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Wozniacki and Stephens Crash Out in Melbourne

Locker Room

January 18, 2016

Former world number one Caroline Wozniacki suffered the humiliation of a first-round exit at the Australian Open – thanks to an interesting psychological ploy from her opponent, the little-known Yulia Putintseva of Kazakhstan.

The secret to winning is, apparently, simple – pretend you’re losing.

Putintseva explained her strategy as though it was the easiest psychological trick in the world to deploy under extreme physical duress.

‘I was cramping all the third set…I tried to keep my emotions inside and imagine I was losing, actually. It’s easier that way.’

Not that it had been difficult for Putintseva to imagine that she was losing the first set. She got thrashed 1-6 in the opener.

Wozniacki observed: ‘It wasn’t a pretty first set but I got it done and really should have closed it off in two.’


‘You know, I let her back into the match and it was basically my own fault that I’m not here as the winner.’

The contest turned on a second-set tie-break, eventually won 7-3 by the underdog.

Wozniacki had physical challenges of her own as she needed time out to strap an injured ankle in the third. But Putintseva showed the greater psychological strength to play through her own pain barrier with extra determination, winning the deciding set 6-4.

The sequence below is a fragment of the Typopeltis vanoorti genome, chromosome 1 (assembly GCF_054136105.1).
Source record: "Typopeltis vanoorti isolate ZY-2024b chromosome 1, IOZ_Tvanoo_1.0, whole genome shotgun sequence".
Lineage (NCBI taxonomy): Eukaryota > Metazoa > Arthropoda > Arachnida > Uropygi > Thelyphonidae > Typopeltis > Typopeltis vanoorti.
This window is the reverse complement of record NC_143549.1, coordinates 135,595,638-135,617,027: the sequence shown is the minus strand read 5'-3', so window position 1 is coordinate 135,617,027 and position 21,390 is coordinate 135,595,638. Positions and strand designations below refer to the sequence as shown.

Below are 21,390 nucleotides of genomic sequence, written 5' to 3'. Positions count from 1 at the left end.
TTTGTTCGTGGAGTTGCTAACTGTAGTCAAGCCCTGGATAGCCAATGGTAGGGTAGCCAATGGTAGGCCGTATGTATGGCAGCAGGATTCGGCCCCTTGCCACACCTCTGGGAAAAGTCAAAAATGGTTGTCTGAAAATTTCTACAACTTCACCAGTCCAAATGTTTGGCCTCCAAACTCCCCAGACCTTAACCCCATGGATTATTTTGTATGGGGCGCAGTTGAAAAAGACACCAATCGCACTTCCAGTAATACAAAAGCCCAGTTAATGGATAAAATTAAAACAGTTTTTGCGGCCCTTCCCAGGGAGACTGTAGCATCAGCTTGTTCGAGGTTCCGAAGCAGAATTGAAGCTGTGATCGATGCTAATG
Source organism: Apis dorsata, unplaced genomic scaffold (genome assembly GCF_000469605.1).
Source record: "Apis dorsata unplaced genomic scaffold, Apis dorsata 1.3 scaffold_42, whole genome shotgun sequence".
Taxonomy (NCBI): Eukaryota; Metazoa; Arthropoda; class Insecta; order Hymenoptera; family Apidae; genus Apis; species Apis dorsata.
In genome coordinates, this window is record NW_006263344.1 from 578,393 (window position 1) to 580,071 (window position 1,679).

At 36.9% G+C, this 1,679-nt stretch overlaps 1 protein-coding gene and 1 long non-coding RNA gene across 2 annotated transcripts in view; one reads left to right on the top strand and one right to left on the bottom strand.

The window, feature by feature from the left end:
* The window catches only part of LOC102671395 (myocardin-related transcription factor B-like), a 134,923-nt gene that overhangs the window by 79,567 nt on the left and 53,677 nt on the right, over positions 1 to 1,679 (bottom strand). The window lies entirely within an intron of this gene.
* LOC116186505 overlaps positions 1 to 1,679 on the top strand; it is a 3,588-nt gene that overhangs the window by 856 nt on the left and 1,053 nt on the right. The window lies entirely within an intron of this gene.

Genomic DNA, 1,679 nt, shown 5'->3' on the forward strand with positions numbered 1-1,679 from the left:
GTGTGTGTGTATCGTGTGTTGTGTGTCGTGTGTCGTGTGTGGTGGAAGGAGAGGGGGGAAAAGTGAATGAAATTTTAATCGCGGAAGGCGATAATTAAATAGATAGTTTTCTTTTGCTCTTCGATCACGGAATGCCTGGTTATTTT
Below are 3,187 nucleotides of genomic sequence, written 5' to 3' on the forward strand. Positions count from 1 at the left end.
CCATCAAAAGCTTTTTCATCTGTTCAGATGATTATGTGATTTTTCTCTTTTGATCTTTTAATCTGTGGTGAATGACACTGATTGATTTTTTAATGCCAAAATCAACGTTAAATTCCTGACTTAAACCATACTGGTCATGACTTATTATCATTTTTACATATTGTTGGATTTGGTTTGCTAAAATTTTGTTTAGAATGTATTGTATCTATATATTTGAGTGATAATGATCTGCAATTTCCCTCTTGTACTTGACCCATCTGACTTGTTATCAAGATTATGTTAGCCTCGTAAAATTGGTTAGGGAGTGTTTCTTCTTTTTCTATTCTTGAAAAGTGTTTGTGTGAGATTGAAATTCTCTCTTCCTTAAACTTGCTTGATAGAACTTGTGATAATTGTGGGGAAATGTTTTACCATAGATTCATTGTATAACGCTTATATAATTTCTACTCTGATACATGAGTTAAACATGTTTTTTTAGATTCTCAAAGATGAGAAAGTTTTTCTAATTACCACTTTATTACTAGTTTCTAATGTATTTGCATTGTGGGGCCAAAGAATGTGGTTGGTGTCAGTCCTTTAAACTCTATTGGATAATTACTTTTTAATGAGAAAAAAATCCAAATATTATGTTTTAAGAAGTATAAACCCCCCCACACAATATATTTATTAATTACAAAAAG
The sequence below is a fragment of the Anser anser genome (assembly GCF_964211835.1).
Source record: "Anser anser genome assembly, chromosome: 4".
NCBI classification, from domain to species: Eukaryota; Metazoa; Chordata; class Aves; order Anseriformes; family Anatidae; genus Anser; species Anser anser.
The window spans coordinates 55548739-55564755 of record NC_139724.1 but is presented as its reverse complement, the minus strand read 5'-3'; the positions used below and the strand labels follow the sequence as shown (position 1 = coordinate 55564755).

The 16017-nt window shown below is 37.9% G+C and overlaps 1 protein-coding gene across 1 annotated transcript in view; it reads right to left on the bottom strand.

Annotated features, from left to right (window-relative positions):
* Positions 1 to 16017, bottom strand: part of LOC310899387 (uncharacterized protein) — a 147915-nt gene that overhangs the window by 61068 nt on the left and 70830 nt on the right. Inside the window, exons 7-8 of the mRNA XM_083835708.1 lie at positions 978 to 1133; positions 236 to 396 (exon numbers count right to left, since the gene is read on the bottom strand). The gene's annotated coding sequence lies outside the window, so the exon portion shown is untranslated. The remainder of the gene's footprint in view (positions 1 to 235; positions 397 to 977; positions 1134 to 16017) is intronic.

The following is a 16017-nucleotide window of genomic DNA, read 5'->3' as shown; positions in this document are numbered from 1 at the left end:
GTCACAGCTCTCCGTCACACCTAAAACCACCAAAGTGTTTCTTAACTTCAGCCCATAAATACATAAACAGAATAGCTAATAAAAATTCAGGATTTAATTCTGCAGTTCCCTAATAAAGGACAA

Poor Caroline, ex-fiancee of golfer Rory McIlroy, could now drop out of the world top 20, a traumatic fall from grace after she ruled the rankings briefly in 2010 and then for longer in 2011.

Wozniacki’s exit wasn’t the only surprise on Day One of the Aussie Open, as America’s Sloane Stephens crashed out to world number 102 Qiang Wang of China.

The Asian woman’s superb 6-3, 6-3 victory caught Stephens by surprise and it was all over before the favourite had time to show her true worth.

In the month of David Bowie’s sad passing, this seems to have been a case of “Qiang Wang, Thank You Ma’am,” to borrow one of the pop legend’s best-known lyrics. The “China Girl” certainly held sway when it mattered.

Meanwhile it was business as usual for Aussie bad-boy Nick Krygios, pictured above, who received his first “obscenity warning” of the tournament during a straight sets win over Pablo Carreno Busta of Spain.

Will the volatile Krygios calm down as the tournament progresses? Maybe…but prepare for more fireworks too, just in case.

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